Two important stages of cell division are the accurate duplication of genetic information contained within chromosomal DNA and the segregation of the replicated DNA during mitosis. We investigate the mechanism and control of DNA replication in human cells and the yeast Saccharomyces cerevisiae. Previous studies resulted in the identification of many of the cellular proteins that function at the DNA replication fork during the S-phase of the cell division cycle, including proteins that facilitate chromatin assembly dependent upon DNA replication. These latter proteins propagate epigenetically determined states of gene expression and the inheritance of chromatin structures. We continue to study the epigenetic inheritance of chromatin structures in eukaryotes.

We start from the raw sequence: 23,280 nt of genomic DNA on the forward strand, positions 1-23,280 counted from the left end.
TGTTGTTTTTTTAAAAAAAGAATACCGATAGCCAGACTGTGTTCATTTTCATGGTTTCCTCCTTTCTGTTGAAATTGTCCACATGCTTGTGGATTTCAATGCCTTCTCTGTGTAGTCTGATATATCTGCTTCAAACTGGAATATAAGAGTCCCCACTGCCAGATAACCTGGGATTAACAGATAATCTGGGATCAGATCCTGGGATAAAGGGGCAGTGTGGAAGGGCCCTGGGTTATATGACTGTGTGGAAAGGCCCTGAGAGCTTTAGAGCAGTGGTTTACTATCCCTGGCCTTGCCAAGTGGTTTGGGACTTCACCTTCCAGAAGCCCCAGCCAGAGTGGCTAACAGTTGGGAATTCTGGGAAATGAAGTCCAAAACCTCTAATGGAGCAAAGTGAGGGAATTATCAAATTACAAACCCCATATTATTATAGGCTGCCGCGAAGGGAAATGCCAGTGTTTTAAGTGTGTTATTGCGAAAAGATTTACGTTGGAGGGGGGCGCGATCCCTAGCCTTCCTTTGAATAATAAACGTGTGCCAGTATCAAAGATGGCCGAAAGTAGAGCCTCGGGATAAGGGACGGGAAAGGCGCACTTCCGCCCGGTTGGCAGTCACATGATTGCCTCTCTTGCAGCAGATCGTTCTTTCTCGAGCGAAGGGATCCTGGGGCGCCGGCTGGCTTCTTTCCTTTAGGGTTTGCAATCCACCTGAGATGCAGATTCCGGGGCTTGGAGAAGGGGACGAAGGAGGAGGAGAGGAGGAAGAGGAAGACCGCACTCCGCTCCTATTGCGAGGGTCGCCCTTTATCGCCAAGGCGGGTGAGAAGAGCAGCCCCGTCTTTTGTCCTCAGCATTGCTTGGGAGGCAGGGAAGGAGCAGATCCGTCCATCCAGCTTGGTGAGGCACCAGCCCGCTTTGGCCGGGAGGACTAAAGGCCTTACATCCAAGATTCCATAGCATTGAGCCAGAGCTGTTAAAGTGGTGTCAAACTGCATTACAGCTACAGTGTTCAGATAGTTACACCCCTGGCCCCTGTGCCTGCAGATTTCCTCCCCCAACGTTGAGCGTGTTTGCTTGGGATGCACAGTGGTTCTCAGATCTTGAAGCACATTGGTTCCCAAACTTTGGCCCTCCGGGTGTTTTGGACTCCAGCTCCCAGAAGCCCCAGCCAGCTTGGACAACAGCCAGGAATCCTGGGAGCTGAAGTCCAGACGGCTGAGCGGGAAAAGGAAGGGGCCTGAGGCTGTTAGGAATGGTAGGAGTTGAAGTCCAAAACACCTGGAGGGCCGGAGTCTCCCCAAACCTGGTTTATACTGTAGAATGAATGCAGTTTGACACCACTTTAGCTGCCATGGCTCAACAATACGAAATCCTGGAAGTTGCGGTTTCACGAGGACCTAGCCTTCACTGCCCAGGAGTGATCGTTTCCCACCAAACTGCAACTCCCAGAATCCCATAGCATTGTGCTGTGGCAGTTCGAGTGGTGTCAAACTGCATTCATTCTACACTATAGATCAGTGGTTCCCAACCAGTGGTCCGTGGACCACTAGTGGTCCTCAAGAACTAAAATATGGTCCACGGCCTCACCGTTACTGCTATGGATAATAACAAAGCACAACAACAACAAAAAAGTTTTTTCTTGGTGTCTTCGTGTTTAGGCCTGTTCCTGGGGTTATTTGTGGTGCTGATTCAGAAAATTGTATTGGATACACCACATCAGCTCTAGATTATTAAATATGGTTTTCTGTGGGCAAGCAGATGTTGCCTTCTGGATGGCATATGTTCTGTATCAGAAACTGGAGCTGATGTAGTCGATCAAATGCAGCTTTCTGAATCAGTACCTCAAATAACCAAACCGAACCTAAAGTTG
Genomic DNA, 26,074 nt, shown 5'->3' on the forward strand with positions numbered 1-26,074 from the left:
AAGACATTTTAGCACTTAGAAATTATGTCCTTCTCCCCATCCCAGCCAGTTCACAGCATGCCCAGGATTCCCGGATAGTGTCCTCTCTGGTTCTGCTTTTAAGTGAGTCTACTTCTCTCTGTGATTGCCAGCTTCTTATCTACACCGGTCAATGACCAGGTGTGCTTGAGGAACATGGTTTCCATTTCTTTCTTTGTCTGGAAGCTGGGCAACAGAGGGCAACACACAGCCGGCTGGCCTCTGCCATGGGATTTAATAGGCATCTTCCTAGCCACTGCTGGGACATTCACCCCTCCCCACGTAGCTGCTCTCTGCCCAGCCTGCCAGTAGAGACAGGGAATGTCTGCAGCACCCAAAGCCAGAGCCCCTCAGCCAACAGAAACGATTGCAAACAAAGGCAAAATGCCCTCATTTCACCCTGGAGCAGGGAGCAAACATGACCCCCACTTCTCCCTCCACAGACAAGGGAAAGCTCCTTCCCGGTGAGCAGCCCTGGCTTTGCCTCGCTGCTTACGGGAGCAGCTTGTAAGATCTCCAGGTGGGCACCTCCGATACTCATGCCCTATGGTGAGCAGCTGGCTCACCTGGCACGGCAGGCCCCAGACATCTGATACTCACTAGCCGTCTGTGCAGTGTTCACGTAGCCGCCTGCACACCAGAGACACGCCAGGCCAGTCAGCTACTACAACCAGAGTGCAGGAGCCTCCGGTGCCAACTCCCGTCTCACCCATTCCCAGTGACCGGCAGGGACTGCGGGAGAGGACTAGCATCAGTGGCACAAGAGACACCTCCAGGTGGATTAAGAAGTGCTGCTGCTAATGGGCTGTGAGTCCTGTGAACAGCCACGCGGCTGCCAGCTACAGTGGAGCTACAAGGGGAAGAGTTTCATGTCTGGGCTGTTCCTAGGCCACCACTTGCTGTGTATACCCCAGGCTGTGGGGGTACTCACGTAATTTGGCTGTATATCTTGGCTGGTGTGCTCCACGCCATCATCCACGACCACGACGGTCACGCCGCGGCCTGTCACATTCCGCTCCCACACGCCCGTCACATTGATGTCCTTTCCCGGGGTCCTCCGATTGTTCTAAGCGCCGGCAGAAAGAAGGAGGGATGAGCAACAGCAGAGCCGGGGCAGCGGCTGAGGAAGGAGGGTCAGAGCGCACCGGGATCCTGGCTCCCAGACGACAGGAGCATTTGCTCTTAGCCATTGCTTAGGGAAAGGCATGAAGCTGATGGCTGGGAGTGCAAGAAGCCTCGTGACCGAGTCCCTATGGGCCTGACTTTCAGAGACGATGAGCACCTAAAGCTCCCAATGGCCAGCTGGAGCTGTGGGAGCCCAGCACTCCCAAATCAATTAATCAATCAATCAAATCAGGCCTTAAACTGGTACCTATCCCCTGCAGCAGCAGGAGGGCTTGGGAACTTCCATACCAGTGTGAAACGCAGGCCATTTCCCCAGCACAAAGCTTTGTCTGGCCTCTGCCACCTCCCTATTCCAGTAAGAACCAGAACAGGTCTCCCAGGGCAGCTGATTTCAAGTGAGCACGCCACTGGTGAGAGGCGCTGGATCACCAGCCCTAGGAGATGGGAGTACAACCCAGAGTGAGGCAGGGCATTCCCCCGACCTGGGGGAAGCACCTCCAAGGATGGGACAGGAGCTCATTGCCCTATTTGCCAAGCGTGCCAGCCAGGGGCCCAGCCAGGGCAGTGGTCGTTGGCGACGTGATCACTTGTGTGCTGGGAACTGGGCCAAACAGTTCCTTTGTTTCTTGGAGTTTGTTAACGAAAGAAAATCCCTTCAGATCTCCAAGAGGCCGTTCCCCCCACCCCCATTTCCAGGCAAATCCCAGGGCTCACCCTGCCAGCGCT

The main thrust of our current research is to investigate the mechanism and cell cycle regulation of the initiation of chromosome DNA replication. A key protein that binds to origins of DNA replication, called the Origin Recognition Complex (ORC), initiates the entire process of making chromosomes competent for duplication. ORC binds origins of DNA replication and to other initiation proteins such as Cdc6p and Cdt1 to recruit the MCM helicase. Later steps in the process of initiation are controlled by cyclin- and Dbf4-dependent protein kinases. ORC subunits are also involved in the function of centromeres and in controlling the inheritance of centrosomes, the organelles that facilitate spindle formation during mitosis. Finally, ORC plays a major role in the spatial control of DNA replication in the nucleus and the timing of when different regions of chromosomes are copied in S phase.